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In Delphi we can do this:

 interface 
 var
   test: string = 'this is a test!'; { compiler accepts that }

But we can not do this:

 implementation
 procedure showTest;
 var
   internal_test1; { compiler accepts that }
   internal_test2: string = 'another test'; { compiler error }

I hope some user from Embarcadero could answer that. :-)

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1  
You simply can't. The compiler does not allow it. What more can anyone say about it? –  Rudy Velthuis Jun 25 '13 at 16:34
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And if one really wants consistency, at the expense of stepping off pure Pascal: wiki.oxygenelanguage.com/en/… :) –  lurker Jun 25 '13 at 16:39
3  
What more, @Rudy? Maybe someone has an idea of the technical history that lead to the apparent inconsistency, and would be willing to share that insight. Perhaps there's more to it than simply that the compiler writers didn't bother to implement such a feature. –  Rob Kennedy Jun 25 '13 at 16:50
1  
@Arioch'The Every language, I suppose, has its idiosyncrasies. As others have mentioned, it would indeed interesting to know what the language designers were thinking. –  lurker Jun 26 '13 at 22:40
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@Rudy, a few minutes after this question was asked, you clearly dismissed it: X is not allowed because the compiler doesn't allow X, and that's all there is to it. You asked "What more can anyone say?" as though to say, "No one can say anything more on this, so why even consider the question?" I dispute that attitude, though. There are non-tautological reasons for what the compiler supports, and it can be useful to understand them. And I know you don't work for Embarcadero; did someone say you did? –  Rob Kennedy Jun 28 '13 at 22:25

2 Answers 2

up vote 9 down vote accepted

Global variables' values are assigned from compile-time constant expressions, and they're stored in the program's data segment. That is, space for those variables is allocated physically in the EXE file, so when the OS loads the program, those variables are loaded implicitly. The compiler can ensure that those variables are initialized without executing any code at run time. It just stores their initial values in the EXE file.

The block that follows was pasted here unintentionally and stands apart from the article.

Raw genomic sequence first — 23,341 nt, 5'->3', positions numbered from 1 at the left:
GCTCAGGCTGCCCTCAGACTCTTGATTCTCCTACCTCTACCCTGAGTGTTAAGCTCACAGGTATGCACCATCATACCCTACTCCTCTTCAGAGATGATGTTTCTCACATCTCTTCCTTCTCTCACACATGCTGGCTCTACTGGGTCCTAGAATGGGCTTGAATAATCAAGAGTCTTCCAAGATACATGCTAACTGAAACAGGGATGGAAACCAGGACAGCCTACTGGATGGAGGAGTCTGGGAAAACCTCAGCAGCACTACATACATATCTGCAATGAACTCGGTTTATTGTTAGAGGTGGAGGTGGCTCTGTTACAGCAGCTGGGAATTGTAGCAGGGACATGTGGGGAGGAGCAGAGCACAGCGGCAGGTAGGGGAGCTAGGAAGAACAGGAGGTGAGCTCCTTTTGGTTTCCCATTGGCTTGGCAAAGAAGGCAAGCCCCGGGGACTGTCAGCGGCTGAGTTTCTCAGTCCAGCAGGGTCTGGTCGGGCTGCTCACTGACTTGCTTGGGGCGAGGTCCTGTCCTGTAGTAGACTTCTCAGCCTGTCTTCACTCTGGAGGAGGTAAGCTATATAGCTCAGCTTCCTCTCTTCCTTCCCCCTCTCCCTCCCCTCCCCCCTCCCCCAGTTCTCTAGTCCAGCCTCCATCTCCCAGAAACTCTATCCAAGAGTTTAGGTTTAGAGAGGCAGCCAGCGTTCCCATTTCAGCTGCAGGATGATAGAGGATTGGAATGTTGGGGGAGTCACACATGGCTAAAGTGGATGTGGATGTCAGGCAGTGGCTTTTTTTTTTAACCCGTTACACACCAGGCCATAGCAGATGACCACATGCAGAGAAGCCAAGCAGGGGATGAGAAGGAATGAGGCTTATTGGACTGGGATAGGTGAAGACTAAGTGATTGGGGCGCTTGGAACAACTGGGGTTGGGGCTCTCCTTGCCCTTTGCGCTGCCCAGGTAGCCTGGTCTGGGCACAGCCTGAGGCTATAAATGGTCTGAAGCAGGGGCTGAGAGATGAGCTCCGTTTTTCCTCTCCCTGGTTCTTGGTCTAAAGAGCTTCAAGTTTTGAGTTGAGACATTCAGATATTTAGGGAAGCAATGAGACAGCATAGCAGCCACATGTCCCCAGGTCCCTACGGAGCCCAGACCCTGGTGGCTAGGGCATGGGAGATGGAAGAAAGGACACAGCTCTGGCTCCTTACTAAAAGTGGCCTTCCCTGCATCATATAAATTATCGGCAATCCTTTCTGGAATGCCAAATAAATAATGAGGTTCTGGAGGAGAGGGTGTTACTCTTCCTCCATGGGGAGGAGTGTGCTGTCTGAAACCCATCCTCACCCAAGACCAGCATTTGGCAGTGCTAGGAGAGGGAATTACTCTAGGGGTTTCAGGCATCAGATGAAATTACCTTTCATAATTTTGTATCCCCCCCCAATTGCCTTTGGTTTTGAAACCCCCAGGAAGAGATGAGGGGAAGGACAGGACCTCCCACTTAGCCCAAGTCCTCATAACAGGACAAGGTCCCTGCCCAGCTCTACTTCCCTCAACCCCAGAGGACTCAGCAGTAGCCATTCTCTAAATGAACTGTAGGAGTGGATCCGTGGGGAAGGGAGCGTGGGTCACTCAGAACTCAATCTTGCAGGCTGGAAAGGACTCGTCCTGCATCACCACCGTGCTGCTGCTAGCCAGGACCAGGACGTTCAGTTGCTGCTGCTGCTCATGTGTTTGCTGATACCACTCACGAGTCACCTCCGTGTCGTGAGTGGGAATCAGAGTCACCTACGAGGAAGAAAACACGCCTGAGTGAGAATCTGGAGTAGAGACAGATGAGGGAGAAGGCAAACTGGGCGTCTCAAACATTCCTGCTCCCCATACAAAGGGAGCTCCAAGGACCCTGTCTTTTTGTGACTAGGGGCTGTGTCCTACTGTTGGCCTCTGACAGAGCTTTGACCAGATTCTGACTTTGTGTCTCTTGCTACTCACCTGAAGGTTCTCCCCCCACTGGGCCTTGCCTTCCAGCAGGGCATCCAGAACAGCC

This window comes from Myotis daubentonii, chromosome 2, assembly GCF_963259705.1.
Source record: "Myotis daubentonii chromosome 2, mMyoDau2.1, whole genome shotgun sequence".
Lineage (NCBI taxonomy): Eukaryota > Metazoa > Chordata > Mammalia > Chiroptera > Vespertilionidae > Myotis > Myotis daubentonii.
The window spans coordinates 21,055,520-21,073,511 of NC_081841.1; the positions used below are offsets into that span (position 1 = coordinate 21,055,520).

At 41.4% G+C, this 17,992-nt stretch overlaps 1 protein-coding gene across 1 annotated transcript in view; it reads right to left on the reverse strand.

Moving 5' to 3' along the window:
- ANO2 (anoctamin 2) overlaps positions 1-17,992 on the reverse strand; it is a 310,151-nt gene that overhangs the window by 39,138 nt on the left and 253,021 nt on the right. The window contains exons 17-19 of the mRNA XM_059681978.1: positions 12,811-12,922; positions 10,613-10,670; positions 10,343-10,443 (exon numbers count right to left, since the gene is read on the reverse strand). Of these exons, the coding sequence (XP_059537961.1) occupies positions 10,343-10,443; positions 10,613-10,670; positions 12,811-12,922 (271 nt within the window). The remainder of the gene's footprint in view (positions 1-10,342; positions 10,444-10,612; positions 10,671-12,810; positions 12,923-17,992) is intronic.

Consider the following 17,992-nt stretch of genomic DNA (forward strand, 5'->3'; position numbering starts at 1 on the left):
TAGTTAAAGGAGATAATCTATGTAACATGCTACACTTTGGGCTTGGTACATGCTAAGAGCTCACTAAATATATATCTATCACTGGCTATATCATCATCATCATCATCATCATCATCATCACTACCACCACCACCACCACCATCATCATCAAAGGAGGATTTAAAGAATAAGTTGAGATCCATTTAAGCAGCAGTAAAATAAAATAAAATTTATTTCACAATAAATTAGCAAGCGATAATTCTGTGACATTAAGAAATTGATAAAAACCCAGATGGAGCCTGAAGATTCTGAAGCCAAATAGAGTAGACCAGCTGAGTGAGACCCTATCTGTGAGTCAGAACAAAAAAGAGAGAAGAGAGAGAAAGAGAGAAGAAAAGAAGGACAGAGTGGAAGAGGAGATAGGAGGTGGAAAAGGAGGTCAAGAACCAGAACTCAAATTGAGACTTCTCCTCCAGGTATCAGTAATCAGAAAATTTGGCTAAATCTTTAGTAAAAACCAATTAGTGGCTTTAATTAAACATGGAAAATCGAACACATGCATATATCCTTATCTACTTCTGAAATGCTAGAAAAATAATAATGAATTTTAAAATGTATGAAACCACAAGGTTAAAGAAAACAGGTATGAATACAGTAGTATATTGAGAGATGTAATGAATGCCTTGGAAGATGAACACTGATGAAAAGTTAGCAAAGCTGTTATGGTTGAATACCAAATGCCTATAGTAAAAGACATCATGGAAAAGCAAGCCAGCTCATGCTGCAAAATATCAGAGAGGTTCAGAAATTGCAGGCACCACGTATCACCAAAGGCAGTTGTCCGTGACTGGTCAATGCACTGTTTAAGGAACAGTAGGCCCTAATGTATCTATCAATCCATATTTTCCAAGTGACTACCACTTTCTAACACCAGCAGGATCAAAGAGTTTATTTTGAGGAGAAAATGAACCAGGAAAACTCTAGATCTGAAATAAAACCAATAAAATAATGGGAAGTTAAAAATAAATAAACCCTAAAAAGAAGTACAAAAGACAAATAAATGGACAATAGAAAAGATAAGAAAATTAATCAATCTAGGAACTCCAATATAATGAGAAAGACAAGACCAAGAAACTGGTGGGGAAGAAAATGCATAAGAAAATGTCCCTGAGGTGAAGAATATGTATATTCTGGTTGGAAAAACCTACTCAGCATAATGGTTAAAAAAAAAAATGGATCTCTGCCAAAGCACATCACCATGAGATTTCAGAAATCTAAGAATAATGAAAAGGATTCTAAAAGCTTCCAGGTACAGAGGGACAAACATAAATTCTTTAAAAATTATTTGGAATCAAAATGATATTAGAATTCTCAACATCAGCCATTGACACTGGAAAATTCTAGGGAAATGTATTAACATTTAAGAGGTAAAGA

Local variables, on the other hand, do not exist until run time. There is no physical space in the EXE that will always refer to those variables. To initialize them, the compiler would have to generate code to assign values to them.

Global variables can be initialized because it was a technically easy thing to implement in early compilers, and it's essentially a free feature at run time, requiring no execution of any instructions by the CPU.

If you want to initialize local variables, you're free to write the code yourself; that code can do exactly what any compiler-inserted code would do.

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Very didactic :) –  EASI Jun 25 '13 at 23:44
    
You missed one more point. There is only one instance for global variable, but there may be a million of instances of a local variable. –  Arioch 'The Jun 26 '13 at 22:26
    
However that is not so for typed const - the rather weird way to make state-full subroutine :-D –  Arioch 'The Jun 26 '13 at 22:27
    
I fail to see your point, @Arioch. –  Rob Kennedy Jun 26 '13 at 22:27
1  
This sounds like the same reason why all constants are constant, but some are more constant than others. –  Ian Boyd Jun 27 '13 at 13:50

Niklaus Wirth was a Computer Scientist researching and teaching the design of Languages and Compilers. When he designed the Pascal Language and Compiler, some of his design goals were to make the compiler small fast and efficient, and to partition tasks so that the compiler did things that were easy for the compiler, and the programmer did things that were easy for the programmer.

In line with these goals, he designed a Single-Pass compiler, that only had to read the source code once, and understood everything the first time through. He also designed a compiler with a very simple state machine: everything is done in order, in correct order, only in correct order.

By doing so, he was able to easily get a very small, fast, efficient and correct compiler, in contrast to C compilers which were notoriously difficult, incorrect and inefficient, and FORTRAN compilers, which were slow and large.

Doing static constant allocation once, at the start of the program, is one of these design decisions that allows you to write a small, fast, efficient, correct compiler.

Decades ago, Borland wrote a Pascal compiler that was small, fast, efficient and correct, and it competed successfully again more expensive products from other companies (such as MS) that allowed out-of-order declarations and other generally useful and helpful options that made the compiler more slow and difficult, but made programming easier.

In other words, MS choose to partition the tasks between compiler and user differently than Borland/Wirth did.

And the MS Pascal compiler was dropped a very long time ago. But the Borland compiler continues as Delphi.

Computers are a lot faster now than they used to be, but the task of writing a small, fast, efficient, correct compiler remains the same. New features are not free. Adding complexity to compilation comes at a cost. Even a simple feature is messy if it has to be added as an exception to the way the whole compiler and language were designed right from the very beginning.

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Very nice! Thanks3 –  EASI Jul 4 '13 at 14:03

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